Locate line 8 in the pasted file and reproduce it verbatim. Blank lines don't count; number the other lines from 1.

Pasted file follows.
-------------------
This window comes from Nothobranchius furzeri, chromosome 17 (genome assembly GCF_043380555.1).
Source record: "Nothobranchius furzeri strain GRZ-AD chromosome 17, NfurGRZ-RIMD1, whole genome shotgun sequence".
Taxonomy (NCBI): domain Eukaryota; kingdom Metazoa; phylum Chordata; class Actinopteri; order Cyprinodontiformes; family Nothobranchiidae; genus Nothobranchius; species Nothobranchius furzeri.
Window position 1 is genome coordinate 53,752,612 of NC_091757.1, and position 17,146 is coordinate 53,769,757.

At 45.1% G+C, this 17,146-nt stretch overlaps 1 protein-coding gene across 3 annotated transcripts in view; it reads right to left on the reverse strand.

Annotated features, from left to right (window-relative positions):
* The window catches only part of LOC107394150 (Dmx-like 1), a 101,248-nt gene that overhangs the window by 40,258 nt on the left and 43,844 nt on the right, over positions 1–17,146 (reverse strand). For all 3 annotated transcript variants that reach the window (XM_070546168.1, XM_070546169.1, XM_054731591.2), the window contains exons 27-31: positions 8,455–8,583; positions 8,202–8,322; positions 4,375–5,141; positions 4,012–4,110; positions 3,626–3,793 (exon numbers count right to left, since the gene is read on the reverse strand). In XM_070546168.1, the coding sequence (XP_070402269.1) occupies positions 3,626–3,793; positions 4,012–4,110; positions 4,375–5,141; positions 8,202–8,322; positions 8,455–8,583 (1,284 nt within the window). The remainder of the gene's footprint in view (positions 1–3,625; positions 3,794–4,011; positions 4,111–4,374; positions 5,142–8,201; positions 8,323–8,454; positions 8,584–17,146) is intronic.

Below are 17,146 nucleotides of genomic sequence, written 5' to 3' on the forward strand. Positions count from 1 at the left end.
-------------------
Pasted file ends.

Below are 17,146 nucleotides of genomic sequence, written 5' to 3' on the forward strand. Positions count from 1 at the left end.